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It's a safe bet that every city in the country is experiencing COVID related commercial vacancy issues and I feel that Portland will bounce back just fine once the dust settles. The current renovation of 465 Congress Street and the exodus of tenants in the Time & Temperature Building due to it's future makeover are factors (24 total floors of Class B) in downtown Portland's vacancy rate. The necessity for social interaction will hopefully overtake the current work from home concept even though the demand for traditional office space as we've known it will be transformed. As far as Portland Square, I think it will eventually move forward because of it's prime location, potential tenants for three floors and it's the only major office project on the horizon. The smaller Fore Street proposal next to the AC Hotel would probably not break ground until the India Street building is completed and I'm not sure how much space has been leased.
 
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Max

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It looks like the Washington Ave condo project near the 295-on ramp is being revived. I've noticed some clearing going on over there and wondered what they were up to. Now I see units being marketed, I assume to gauge if there's enough interest to actually build. I don't know what the permit status of this project is, I thought it had been abandoned awhile ago.


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Tom Nevers

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Another Portland project that would look better if it were rotated 90 degrees.
 

TC_zoid

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Another Portland project that would look better if it were rotated 90 degrees.
Great views from the back units. I wouldn't pay diddly squat for the other side, which is looking at a hill. And please, someone walk over to that leaning green garage "structure" next door and give it a gentle push, so that it can collapse itself down the hill and spare us having to look at it anymore (but make sure all is clear down below).
 

Tom Nevers

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Great views from the back units. I wouldn't pay diddly squat for the other side, which is looking at a hill. And please, someone walk over to that leaning green garage "structure" next door and give it a gentle push, so that it can collapse itself down the hill and spare us having to look at it anymore (but make sure all is clear down below).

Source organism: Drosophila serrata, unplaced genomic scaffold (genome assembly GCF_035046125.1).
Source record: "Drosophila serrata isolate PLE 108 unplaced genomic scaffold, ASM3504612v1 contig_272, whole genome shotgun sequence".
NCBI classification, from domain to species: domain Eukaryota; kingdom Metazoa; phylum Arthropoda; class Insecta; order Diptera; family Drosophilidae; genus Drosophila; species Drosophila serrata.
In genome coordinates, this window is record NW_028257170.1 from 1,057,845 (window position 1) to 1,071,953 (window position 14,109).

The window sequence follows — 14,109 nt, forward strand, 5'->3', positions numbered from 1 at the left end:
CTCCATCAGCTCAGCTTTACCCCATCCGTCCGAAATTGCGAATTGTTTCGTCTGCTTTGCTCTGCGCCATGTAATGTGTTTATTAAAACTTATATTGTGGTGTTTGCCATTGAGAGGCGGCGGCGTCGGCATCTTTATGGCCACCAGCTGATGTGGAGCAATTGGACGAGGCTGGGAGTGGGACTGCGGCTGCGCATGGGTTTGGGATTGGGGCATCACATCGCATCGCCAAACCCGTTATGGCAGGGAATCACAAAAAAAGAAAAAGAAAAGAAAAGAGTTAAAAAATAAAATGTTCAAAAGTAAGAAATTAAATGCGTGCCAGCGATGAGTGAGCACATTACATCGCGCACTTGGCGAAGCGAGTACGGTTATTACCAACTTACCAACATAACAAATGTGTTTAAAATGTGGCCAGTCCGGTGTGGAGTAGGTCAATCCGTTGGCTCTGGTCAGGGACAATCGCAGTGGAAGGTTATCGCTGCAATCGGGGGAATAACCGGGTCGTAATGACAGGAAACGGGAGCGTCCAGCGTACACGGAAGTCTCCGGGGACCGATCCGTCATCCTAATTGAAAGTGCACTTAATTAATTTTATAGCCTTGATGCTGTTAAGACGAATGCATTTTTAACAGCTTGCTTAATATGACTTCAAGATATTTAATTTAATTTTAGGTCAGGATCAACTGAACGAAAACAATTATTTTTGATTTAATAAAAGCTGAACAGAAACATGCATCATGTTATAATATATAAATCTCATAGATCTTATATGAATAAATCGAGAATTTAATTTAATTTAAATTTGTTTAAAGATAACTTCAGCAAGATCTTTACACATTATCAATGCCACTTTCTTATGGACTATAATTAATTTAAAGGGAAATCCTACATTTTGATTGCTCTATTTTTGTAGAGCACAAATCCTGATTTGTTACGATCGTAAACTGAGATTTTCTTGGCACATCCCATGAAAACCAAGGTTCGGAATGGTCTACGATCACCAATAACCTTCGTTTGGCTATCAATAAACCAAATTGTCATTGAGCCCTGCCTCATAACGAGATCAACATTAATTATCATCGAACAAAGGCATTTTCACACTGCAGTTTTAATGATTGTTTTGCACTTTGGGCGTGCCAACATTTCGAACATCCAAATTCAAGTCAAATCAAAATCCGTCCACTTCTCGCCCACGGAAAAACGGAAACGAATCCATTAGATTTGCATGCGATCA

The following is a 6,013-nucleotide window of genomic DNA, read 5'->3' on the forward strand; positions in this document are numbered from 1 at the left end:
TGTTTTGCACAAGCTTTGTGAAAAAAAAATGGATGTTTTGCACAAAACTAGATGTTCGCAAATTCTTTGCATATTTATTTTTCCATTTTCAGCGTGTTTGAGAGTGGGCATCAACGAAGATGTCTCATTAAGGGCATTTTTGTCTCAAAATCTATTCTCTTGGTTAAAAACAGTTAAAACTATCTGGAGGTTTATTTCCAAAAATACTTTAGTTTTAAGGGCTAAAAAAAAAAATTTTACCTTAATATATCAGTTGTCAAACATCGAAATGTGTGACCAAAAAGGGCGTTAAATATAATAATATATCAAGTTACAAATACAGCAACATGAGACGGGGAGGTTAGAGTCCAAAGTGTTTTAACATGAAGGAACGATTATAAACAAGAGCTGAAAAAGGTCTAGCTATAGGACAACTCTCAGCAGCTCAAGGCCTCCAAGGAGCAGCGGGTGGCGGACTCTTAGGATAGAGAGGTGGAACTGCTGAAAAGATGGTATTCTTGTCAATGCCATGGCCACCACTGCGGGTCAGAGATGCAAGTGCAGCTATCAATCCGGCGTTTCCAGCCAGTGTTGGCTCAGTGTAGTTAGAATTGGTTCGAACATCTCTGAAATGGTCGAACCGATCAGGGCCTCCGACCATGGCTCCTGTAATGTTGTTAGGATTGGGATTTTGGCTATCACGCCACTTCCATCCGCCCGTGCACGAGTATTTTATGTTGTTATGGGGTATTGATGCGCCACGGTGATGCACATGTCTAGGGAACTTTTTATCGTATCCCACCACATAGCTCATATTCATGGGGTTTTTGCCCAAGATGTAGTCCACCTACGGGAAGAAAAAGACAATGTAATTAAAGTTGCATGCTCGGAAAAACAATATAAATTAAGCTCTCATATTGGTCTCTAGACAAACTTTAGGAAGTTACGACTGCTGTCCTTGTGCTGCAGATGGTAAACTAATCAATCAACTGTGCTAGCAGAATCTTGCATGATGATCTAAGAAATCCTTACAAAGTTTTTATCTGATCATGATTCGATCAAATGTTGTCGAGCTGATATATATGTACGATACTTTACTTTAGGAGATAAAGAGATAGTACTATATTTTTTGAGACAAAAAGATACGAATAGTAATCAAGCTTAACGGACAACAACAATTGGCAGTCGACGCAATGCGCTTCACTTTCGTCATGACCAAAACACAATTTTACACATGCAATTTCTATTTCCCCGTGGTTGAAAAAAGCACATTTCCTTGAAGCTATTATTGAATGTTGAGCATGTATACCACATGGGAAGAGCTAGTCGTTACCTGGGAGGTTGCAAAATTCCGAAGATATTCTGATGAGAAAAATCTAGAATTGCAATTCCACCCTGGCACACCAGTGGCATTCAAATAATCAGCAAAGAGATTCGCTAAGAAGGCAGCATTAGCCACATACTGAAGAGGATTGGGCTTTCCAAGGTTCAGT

Yep, those will be some great views. I could have been more clear. This project would be better if it were rotated 90 degrees so that it is taller than it is long. Obviously, this is not possible with the current limitations placed on height.
Anyway, great to see new housing.
 

TC_zoid

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Yep, those will be some great views. I could have been more clear. This project would be better if it were rotated 90 degrees so that it is taller than it is long. Obviously, this is not possible with the current limitations placed on height.
Anyway, great to see new housing.
I've been in an adjoining structure, up on the 3rd floor, and I think this view is one of the best in Portland. The entire skyline, Bayside, 295 (the lights from the cars at night), USM, and Back Cove is ideally in view. Not to mention, the sunsets are beyond fantastic. These units will all be scooped up. The location also has easy access to 295, and is a short walk to the vibes on Washington Street and Anderson Street. As long as the interior construction and offerings aren't too bad, $445K is a bargain (with the view, of course).
 
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nomc

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Glad to see they are planning on 1 parking spot per unit because there aren't many close street spots. Hard to tell from the available renderings, but I assume they would be under the building since they mention them being covered. Pretty steep grade - I wonder how many spots they have to try to fit in.
 

markhb

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I've been in an adjoining structure, up on the 3rd floor, and I think this view is one of the best in Portland. The entire skyline, Bayside, 295 (the lights from the cars at night), USM, and Back Cove is ideally in view. Not to mention, the sunsets are beyond fantastic.